Posting this message â âWant to buy some profile dumps. Are there any? Iâm ready to pay in Bitcoinsâ â in three âTOR NETWORKâ message boards, hidden in the dark web, my wait was over after nearly 20 hours when an Anonymous asked in a âTORCHANâ board (http://zw3crggtadila2sg.onion/): âHow do we know you are not an FBI scum?â A real scummy question indeed. I wish I had a gentle reply! Itâll attract more slang designed only for the world wide web if you canât prove that youâre not really an âFBI scumâ. Other boards bore no fruit, not in the 20-hour deadline I had set for myself knowing that it was too short.
I again entered the web this time to get some tips about the âbiggest data heistâ that had shaken the world a few months ago where one billion Yahoo! user profiles were stolen and sold to three parties for a hefty price and as per security farms, the hoaxers were still hanging around. Is anyone still lurking behind the darkness to sell some more staff? I just tried my luck to trace. I wish I had some luck and some leads.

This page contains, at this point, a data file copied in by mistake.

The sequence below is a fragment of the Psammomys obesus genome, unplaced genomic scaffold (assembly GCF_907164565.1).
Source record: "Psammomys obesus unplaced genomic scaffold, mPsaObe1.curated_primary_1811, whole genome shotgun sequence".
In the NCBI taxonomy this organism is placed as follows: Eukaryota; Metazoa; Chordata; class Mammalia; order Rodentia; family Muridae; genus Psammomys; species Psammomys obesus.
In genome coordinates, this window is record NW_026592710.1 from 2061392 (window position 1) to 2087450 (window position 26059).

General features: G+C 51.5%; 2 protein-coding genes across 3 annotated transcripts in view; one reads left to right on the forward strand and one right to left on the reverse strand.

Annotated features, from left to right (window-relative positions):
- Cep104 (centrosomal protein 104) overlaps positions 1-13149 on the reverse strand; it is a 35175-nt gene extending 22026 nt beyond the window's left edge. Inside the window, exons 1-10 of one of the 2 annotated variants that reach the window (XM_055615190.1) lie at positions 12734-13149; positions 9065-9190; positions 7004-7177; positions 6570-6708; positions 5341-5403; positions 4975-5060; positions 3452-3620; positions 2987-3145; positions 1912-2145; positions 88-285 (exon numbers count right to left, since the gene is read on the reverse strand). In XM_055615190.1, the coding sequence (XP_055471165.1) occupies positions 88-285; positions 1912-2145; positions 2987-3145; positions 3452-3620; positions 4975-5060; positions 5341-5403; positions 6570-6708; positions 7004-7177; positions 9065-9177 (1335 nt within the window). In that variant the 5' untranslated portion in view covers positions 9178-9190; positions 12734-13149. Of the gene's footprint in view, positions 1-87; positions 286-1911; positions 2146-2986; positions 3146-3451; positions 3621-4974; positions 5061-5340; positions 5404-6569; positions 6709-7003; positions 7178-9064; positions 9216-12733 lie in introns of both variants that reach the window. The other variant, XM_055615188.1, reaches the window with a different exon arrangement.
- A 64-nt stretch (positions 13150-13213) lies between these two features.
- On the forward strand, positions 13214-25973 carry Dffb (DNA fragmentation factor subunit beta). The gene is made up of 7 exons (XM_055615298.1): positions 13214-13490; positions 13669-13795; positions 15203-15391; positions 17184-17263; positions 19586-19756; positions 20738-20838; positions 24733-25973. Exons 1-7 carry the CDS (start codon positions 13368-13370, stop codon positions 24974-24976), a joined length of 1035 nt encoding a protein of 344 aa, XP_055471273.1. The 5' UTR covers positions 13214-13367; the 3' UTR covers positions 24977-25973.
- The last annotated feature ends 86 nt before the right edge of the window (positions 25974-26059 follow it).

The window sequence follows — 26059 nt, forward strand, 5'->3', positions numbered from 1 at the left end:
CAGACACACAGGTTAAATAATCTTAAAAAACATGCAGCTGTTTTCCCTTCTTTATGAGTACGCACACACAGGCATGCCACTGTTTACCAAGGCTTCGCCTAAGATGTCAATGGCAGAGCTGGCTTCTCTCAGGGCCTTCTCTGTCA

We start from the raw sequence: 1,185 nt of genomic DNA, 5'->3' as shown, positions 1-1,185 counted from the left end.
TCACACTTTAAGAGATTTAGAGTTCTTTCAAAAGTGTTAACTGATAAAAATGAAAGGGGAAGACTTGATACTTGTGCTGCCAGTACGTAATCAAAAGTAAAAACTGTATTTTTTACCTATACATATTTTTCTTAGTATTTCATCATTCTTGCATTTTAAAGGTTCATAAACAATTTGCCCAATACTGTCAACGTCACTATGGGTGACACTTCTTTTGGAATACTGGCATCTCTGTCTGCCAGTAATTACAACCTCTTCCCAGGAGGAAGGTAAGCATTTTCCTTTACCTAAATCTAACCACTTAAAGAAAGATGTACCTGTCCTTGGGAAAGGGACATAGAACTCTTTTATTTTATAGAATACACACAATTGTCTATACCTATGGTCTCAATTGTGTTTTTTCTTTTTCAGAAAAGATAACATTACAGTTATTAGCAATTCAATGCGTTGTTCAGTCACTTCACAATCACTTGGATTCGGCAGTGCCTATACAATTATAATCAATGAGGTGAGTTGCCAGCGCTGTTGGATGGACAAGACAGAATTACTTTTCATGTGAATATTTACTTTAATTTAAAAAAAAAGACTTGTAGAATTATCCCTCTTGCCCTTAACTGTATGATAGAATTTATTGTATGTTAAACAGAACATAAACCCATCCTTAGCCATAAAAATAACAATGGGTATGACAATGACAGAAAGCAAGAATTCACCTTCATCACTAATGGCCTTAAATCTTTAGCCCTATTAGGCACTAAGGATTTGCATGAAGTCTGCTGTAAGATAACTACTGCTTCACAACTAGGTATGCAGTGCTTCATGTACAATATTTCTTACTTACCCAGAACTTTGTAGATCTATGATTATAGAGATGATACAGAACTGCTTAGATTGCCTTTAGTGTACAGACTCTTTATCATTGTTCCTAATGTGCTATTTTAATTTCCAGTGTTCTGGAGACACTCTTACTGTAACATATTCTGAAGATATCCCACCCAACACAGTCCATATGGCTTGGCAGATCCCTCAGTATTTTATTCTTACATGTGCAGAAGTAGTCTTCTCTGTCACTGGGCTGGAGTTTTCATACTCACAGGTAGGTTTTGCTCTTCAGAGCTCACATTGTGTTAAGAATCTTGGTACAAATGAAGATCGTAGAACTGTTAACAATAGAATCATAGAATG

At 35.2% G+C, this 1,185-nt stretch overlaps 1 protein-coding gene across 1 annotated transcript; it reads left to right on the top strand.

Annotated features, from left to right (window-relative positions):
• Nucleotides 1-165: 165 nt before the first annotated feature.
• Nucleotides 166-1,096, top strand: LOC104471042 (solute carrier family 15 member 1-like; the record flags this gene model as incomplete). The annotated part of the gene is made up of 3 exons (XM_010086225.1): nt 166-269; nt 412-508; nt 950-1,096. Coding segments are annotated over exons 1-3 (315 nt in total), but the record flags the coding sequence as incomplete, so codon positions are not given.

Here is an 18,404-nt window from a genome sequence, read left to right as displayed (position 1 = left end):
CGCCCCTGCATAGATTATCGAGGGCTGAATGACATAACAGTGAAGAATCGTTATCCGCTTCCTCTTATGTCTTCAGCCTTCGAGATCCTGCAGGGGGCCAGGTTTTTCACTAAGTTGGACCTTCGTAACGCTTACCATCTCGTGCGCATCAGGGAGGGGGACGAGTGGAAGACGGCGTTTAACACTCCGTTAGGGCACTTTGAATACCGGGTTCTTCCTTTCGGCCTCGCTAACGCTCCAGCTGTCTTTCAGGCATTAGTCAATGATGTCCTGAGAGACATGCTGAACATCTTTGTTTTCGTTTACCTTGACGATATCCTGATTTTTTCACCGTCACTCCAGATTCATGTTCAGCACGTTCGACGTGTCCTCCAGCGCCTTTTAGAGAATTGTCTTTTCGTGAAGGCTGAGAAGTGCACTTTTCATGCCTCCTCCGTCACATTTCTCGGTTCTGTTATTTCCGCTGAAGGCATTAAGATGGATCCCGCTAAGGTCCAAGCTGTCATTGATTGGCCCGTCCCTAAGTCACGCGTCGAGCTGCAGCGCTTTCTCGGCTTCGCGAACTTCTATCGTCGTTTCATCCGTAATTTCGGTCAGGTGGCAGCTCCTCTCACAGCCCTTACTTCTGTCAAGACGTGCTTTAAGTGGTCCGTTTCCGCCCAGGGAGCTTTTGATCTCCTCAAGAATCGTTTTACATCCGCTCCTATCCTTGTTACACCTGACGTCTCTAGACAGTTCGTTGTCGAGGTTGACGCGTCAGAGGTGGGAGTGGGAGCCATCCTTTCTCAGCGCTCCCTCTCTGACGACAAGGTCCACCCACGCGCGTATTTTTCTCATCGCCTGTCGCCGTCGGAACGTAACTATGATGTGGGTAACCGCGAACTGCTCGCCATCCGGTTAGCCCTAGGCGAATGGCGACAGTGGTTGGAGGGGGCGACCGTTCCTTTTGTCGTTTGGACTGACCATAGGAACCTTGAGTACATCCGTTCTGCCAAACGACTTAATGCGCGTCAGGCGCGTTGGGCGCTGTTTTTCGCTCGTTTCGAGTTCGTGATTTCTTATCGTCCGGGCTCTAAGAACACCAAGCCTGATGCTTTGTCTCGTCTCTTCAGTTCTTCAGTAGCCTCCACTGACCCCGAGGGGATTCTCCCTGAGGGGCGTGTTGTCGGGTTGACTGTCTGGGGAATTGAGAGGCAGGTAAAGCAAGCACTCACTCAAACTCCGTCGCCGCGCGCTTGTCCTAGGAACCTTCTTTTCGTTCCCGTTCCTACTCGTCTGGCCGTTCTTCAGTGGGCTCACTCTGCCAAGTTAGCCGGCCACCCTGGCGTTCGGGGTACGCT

Waiting for 20 hours is not enough, you need to wait for long to take every precaution possible to hide your IP before moving towards any illegitimate transaction. Considering such transactions, the year 2016 saw a record rate of increasing cyber attacks and data theft; the Yahoo data breach was the biggest among them. It is not only the biggest data heist in web history, but it has some more serious implications for future generations. The disaster has just begun; it is personal and financial.
Forget about the rest of the world, in India, cyber crimes registered under IPC went up to nearly 50 per cent last year.